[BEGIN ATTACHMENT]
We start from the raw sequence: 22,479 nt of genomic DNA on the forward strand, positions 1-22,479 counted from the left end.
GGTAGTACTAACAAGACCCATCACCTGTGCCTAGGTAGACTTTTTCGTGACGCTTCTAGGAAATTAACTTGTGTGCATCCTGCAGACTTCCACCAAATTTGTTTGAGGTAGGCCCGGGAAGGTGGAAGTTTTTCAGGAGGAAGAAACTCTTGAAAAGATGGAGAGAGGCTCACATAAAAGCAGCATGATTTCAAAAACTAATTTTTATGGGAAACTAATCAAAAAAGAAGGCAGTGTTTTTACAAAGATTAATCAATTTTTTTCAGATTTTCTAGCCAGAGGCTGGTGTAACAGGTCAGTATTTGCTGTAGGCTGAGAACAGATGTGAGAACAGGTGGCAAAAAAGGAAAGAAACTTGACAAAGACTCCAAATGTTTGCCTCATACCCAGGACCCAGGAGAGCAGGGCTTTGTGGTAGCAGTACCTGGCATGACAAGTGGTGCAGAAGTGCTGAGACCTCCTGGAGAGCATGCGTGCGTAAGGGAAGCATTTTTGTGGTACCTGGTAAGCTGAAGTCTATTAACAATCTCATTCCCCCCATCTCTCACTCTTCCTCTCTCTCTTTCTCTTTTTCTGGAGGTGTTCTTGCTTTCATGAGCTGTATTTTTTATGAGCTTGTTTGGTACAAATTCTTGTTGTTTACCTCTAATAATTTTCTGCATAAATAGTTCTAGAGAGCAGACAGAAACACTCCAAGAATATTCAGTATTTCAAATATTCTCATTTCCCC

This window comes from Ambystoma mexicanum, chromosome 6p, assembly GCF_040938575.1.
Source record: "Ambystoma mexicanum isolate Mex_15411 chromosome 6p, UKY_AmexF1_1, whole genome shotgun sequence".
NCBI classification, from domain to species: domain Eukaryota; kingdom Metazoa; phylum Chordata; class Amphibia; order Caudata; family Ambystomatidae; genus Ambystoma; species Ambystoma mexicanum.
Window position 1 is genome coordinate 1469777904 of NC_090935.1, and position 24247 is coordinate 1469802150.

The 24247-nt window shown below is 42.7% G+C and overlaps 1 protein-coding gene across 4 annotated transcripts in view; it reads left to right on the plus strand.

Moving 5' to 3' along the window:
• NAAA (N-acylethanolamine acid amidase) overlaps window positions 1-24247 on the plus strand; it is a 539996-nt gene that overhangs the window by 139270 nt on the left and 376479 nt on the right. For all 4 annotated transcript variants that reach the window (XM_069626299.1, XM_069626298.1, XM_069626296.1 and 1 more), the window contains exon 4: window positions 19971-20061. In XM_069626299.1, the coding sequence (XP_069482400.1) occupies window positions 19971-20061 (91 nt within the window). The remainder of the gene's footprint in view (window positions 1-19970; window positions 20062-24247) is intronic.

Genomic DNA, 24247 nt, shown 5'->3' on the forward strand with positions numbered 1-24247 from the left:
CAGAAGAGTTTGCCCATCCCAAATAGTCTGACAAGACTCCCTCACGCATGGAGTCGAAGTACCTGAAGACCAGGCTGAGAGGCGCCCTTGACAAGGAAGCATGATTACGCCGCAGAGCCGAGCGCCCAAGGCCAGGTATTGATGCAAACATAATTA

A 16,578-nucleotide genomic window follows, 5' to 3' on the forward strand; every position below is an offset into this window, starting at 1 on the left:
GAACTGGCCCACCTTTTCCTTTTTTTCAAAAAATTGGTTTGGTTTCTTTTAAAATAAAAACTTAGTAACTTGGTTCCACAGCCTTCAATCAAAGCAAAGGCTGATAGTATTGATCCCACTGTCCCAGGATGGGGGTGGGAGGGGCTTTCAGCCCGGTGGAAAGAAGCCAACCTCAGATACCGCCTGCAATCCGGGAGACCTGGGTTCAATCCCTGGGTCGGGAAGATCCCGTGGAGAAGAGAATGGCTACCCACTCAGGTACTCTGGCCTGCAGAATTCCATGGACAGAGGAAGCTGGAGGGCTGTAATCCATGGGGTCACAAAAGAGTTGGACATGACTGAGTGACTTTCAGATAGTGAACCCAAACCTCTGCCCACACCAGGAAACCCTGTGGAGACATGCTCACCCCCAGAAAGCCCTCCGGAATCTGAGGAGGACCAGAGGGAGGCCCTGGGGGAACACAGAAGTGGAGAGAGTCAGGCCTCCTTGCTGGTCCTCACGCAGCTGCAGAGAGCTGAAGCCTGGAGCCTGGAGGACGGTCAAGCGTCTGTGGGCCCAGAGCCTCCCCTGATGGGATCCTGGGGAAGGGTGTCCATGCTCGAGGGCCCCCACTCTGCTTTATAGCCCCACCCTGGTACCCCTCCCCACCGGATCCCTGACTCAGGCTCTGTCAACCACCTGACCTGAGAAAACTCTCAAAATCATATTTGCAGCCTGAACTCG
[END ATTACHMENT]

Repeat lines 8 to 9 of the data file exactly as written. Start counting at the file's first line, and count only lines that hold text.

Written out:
Moving 5' to 3' along the window:
• NAAA (N-acylethanolamine acid amidase) overlaps window positions 1-24247 on the plus strand; it is a 539996-nt gene that overhangs the window by 139270 nt on the left and 376479 nt on the right. For all 4 annotated transcript variants that reach the window (XM_069626299.1, XM_069626298.1, XM_069626296.1 and 1 more), the window contains exon 4: window positions 19971-20061. In XM_069626299.1, the coding sequence (XP_069482400.1) occupies window positions 19971-20061 (91 nt within the window). The remainder of the gene's footprint in view (window positions 1-19970; window positions 20062-24247) is intronic.